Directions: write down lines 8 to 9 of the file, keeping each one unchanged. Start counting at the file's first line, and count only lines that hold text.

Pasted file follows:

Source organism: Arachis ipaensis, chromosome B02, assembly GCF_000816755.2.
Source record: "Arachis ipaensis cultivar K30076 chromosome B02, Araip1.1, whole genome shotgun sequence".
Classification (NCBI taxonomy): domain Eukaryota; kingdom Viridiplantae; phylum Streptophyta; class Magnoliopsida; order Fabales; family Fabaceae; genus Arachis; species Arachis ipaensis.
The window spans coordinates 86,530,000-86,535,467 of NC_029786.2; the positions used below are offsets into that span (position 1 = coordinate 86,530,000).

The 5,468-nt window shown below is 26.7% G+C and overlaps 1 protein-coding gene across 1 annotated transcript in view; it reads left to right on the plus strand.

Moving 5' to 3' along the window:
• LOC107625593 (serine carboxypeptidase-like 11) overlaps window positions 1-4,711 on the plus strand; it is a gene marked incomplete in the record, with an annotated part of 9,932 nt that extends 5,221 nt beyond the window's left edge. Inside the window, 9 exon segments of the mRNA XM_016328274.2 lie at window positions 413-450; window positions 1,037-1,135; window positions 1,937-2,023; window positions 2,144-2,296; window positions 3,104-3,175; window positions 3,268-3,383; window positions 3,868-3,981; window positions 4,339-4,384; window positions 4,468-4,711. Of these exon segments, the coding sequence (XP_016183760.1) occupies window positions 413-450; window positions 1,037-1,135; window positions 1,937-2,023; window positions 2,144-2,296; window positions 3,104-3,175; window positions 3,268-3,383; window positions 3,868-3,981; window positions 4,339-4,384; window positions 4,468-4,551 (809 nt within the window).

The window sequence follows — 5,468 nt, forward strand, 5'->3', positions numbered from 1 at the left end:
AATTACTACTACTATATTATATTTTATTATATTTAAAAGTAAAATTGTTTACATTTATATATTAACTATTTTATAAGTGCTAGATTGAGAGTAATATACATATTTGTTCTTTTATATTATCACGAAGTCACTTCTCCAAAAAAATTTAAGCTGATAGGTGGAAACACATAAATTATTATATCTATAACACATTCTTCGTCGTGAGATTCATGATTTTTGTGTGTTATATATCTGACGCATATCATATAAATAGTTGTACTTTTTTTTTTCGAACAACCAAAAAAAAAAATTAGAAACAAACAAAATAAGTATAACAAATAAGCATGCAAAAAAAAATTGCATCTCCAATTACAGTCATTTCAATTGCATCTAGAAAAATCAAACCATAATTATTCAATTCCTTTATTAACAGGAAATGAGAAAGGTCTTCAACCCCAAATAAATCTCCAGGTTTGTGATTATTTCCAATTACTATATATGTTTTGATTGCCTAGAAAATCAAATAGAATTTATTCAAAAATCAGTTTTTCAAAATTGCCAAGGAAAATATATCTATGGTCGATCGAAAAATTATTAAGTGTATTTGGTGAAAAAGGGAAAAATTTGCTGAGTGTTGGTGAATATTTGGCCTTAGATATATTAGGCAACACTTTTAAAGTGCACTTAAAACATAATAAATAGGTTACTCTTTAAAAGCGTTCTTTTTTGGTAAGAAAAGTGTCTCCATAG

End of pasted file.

The window sequence follows — 5,468 nt, forward strand, 5'->3', positions numbered from 1 at the left end:
AATTACTACTACTATATTATATTTTATTATATTTAAAAGTAAAATTGTTTACATTTATATATTAACTATTTTATAAGTGCTAGATTGAGAGTAATATACATATTTGTTCTTTTATATTATCACGAAGTCACTTCTCCAAAAAAATTTAAGCTGATAGGTGGAAACACATAAATTATTATATCTATAACACATTCTTCGTCGTGAGATTCATGATTTTTGTGTGTTATATATCTGACGCATATCATATAAATAGTTGTACTTTTTTTTTTCGAACAACCAAAAAAAAAAATTAGAAACAAACAAAATAAGTATAACAAATAAGCATGCAAAAAAAAATTGCATCTCCAATTACAGTCATTTCAATTGCATCTAGAAAAATCAAACCATAATTATTCAATTCCTTTATTAACAGGAAATGAGAAAGGTCTTCAACCCCAAATAAATCTCCAGGTTTGTGATTATTTCCAATTACTATATATGTTTTGATTGCCTAGAAAATCAAATAGAATTTATTCAAAAATCAGTTTTTCAAAATTGCCAAGGAAAATATATCTATGGTCGATCGAAAAATTATTAAGTGTATTTGGTGAAAAAGGGAAAAATTTGCTGAGTGTTGGTGAATATTTGGCCTTAGATATATTAGGCAACACTTTTAAAGTGCACTTAAAACATAATAAATAGGTTACTCTTTAAAAGCGTTCTTTTTTGGTAAGAAAAGTGTCTCCATAG